Feeds

Computer factory workers show 'elevated' risk of cancer

As if wearing a bunny suit wasn't bad enough

Secure remote control for conventional and virtual desktops

A study of workers at computer plants in the US has shown an “elevated” chance of contracting and dying of cancer.

A study conducted by a US academic, Richard Clapp, and published in Environmental Health, covered 31,941 individuals who died between 1969 and 2001, and who had spent five years or more working in computer or semiconductor manufacturing plants.

The study found death rates for all cancers were elevated in both males and females who had worked in computer plants. At the same time, there were reduced deaths due to non-malignant respiratory disease in males and females, and of heart disease in females. (Are any computer plants not non-smoking?)

More specifically, the study found higher rates of: brain and central nervous system cancer, while kidney cancer, melanoma of skin and pancreatic cancer were significantly elevated in male manufacturing workers. Kidney cancer and cancer of lymphatic and hematopoietic tissue were significantly elevated in female workers.

The figures were enough for Clapp to conclude that mortality was elevated due to specific cancers, and amongst workers more likely to be exposed to solvents and other chemical exposures in manufacturing. However, there wasn’t sufficient information to pointy the finger at any particular agents.

There’s no doubt that computer and semiconductor manufacturing involves some nasty substances and processes, including arsenic, nickel and chromium, not to mention electromagnetic fields.

Earlier studies had suggested that computer plant workers had suggested higher cancer rates.

The data Clapp used was produced during a lawsuit in which IBM was sued by former plant workers. In the report, Clapp, an epidemiologist at Boston University School of Public Health, was “paid a consultancy by the plaintiff’s law firm” but that the law firm did not design the study or review or approve the report. Clapp was not paid for preparing the report in the journal.

The full report is here

Secure remote control for conventional and virtual desktops

More from The Register

next story
6 Obvious Reasons Why Facebook Will Ban This Article (Thank God)
Clampdown on clickbait ... and El Reg is OK with this
No, thank you. I will not code for the Caliphate
Some assignments, even the Bongster decline must
Fast And Furious 6 cammer thrown in slammer for nearly three years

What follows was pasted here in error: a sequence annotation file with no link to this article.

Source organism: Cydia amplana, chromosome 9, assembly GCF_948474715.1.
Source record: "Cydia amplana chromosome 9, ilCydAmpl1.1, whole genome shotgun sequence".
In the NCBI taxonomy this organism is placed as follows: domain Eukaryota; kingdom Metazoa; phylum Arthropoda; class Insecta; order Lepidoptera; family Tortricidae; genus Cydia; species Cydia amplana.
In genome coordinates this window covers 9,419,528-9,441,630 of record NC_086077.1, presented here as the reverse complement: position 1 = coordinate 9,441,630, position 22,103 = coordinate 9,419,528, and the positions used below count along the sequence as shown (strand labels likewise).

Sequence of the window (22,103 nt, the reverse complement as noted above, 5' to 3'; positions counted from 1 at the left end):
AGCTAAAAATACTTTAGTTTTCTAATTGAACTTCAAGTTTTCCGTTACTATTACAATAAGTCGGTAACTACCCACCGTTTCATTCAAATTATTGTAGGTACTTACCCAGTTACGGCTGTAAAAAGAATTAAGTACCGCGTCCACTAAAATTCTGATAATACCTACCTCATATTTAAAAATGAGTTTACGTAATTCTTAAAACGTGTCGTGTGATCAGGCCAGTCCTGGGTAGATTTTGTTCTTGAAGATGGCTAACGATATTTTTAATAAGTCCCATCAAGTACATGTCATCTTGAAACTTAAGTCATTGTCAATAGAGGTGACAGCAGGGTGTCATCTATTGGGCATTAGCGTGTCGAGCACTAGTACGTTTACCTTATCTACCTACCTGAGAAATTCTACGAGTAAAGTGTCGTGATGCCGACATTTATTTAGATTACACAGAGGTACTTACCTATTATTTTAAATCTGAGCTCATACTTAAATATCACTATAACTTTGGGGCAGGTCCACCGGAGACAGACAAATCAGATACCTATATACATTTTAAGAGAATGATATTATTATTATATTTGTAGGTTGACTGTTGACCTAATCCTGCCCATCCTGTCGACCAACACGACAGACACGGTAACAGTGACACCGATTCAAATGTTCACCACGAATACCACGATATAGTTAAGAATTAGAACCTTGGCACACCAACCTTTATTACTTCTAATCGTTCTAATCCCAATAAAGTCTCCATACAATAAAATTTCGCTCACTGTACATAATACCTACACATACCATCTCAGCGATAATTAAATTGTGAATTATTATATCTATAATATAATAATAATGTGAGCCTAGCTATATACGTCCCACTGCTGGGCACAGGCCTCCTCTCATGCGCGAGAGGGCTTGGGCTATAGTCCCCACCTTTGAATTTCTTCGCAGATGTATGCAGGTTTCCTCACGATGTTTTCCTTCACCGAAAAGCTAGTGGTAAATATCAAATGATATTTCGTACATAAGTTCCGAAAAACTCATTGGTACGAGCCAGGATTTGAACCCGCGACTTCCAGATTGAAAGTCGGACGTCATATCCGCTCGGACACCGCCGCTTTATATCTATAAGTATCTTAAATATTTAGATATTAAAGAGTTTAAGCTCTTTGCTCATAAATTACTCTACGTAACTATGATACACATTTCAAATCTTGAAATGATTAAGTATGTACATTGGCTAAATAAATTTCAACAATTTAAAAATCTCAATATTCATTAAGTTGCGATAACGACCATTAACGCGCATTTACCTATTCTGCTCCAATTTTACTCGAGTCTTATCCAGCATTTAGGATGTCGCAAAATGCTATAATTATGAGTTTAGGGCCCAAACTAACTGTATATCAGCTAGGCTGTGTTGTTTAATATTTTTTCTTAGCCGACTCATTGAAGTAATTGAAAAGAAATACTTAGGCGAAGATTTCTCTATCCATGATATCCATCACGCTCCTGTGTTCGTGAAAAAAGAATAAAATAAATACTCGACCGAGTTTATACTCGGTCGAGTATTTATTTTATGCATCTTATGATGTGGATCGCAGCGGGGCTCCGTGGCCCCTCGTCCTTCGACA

Man jailed for dodgy cinema recording of Hollywood movie
Caught red-handed: UK cops, PCSOs, specials behaving badly… on social media
No Mr Fuzz, don't ask a crime victim to be your pal on Facebook
Barnes & Noble: Swallow a Samsung Nook tablet, please ... pretty please
Novelslab finally on sale with ($199 - $20) price tag
Ballmer leaves Microsoft board to spend more time with his b-balls
From Clippy to Clippers: Hi, I see you're running an NBA team now ...
Video of US journalist 'beheading' pulled from social media
Yanked footage featured British-accented attacker and US journo James Foley
Call of Duty daddy considers launching own movie studio
Activision Blizzard might like quality control of a CoD film
prev story

Whitepapers

Implementing global e-invoicing with guaranteed legal certainty
Explaining the role local tax compliance plays in successful supply chain management and e-business and how leading global brands are addressing this.
Endpoint data privacy in the cloud is easier than you think
Innovations in encryption and storage resolve issues of data privacy and key requirements for companies to look for in a solution.
Scale data protection with your virtual environment
To scale at the rate of virtualization growth, data protection solutions need to adopt new capabilities and simplify current features.
Boost IT visibility and business value
How building a great service catalog relieves pressure points and demonstrates the value of IT service management.
High Performance for All
While HPC is not new, it has traditionally been seen as a specialist area – is it now geared up to meet more mainstream requirements?